Fishing tips that help me, whether in application or mindset.
This tip is for when you are finesse fishing a Jig, a Shakeyhead, a Tube, a Dart, a Neko, or basically fishing on the bottom. I love the feeling of that bite, after working my bait on the bottom, and even better the feeling of driving that hook home. What I hate is reeling down to take up the slack line to set the hook and the fish already dropped it, so you swing and miss, you’re too late.
Most of the time, the reason for the miss was the amount of time it took for you to take up the slack line. What I’ve learned is this tip. The tip is when working on the bottom moving your bait along, don’t pull your rod tip up any higher to where you can’t see it in your peripheral vision. Your peripheral vision is not just left and right, it’s up and down as well.
If you pull your rod tip up to almost vertical, like 12 o’clock, even with the fastest reels today, you can’t take up enough slack line fast enough to properly drive that hook home,when you get that bite. So only lift the rod tip up to about the 1 or 2 o’clock position, or whatever one is within your upper peripheral vision and it will only take about 2 turns of the reel handle to take up the slack, which brings your rod tip down to about the 3 o’clock position and from that position you can set the hook properly.
Have a plan, but have a plan B. I recently learned this the hard way in a tournament last year. We consistently put 25-27 lbs in the boat during practice the week before (I won’t say where, what or when, still competing), but come game day the weather changed to a freak rainstorm and caught us all off guard. That whole week was 90 degrees and a slight breeze, wearing shorts and flops. We showed up at blast off, with all the others, in shirts and flops. Within the hour the storm came in, high 30 – 40 mph winds and pouring rain. We were soaked and cold! Our productive water, which depended on calm seas, was now in 5 footers. The whole area was totally non flishable, for the apixation we were going to use, and we were dumb enough not to have a backup plan, thinking we had this wired. As a result we weighed in ⅓ the weight we were getting. So have a plan B!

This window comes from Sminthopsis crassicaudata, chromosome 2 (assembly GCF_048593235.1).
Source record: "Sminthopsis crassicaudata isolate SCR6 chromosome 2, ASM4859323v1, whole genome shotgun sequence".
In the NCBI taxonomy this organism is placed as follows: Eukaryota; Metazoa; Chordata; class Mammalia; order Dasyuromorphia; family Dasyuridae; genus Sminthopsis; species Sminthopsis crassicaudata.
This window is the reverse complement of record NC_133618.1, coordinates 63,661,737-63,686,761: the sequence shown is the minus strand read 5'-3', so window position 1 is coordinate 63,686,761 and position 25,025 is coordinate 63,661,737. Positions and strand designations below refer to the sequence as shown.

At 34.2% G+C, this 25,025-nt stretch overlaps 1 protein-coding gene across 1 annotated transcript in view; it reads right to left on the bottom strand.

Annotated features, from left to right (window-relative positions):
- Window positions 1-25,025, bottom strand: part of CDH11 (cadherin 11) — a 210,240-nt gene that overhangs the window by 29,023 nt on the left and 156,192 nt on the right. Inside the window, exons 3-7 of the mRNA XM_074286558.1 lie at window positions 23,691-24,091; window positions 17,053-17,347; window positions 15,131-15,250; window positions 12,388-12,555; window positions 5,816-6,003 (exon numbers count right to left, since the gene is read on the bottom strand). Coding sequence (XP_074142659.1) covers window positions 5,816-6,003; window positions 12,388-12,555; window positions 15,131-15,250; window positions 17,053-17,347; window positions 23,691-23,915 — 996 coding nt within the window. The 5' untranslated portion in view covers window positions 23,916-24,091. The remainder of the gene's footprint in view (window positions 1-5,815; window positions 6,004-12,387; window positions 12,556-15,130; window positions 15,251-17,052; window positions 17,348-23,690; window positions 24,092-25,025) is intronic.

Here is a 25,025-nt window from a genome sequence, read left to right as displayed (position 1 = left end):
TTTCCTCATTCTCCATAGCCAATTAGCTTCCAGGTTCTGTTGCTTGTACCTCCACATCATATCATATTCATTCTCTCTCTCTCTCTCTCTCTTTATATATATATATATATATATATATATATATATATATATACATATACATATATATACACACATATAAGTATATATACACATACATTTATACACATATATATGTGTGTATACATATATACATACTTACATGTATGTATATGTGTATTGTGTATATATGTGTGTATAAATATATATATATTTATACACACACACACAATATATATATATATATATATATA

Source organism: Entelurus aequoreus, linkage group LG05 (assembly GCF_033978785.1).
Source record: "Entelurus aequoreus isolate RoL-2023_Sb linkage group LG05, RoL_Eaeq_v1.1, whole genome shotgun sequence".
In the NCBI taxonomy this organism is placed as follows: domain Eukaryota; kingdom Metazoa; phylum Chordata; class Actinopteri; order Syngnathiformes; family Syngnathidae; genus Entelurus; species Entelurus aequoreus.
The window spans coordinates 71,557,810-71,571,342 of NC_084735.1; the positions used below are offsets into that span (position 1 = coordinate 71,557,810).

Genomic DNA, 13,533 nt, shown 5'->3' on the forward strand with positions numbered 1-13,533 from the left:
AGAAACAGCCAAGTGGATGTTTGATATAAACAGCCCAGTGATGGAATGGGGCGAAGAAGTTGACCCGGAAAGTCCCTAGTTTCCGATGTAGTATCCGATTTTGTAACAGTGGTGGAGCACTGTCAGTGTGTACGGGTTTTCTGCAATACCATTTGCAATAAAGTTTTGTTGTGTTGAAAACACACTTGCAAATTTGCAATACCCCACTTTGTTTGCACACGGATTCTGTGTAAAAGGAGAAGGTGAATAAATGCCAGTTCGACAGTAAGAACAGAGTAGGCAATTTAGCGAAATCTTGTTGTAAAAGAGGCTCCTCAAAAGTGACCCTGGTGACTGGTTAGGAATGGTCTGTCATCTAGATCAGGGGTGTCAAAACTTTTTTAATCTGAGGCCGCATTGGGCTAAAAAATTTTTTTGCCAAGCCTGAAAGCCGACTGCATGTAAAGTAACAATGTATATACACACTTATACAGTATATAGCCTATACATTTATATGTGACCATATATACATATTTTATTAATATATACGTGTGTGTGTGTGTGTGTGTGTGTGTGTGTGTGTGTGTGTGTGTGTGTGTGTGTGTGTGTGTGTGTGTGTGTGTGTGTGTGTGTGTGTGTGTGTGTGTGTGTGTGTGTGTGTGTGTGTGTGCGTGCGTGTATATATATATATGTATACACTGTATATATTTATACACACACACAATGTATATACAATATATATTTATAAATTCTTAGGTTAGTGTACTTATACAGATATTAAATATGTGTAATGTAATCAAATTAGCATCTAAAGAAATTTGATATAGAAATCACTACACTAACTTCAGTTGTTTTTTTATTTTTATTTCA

This one is simple, when you find the fish in practice, leave them alone and leave that area. You know they are there because you and your partner just missed several good hits. Missed? Yeah, I try to make it a habit of not winning prefish, especially the day before the tournament, by throwing baits with no hooks or with taped up hooks. All I really want is to know they are there, so I can come back for them later.
In a tournament, fish to your strengths, not someone’s else’s and don’t give up! What I mean by this is don’t listen to dock talk and start throwing something you have never thrown before, or use a technique you haven’t tried before. Stick to what you know and have been successful for you. The time to throw new stuff or try new techniques is when you are recreational fishing. When you are fishing and can’t get bit, try everything you know how to, stick with it, changing lures, presentations and colors, most times it pays off. Everyone gets down when you can’t figure the bite out, but don’t give up. I’ve fished several times when I’ve gone 9 straight hours in the day and got my teeth kicked in, with not even one single bite, and I was throwing the same baits as those anglers that were catching a few fish. Disheartening? Yes! Frustrated beyond shouting? Oh heck ya! Did it stop me from throwing and trying, as mentally exhausting as that is? No! Perseverance, as in throwing 1500 cast that day, or more, it becomes a learning experience! Tuck it away because it will happen again, just learn from it. Hang tough for the next trip! Every angler goes through it.
Good luck, and put some fun back into fishing!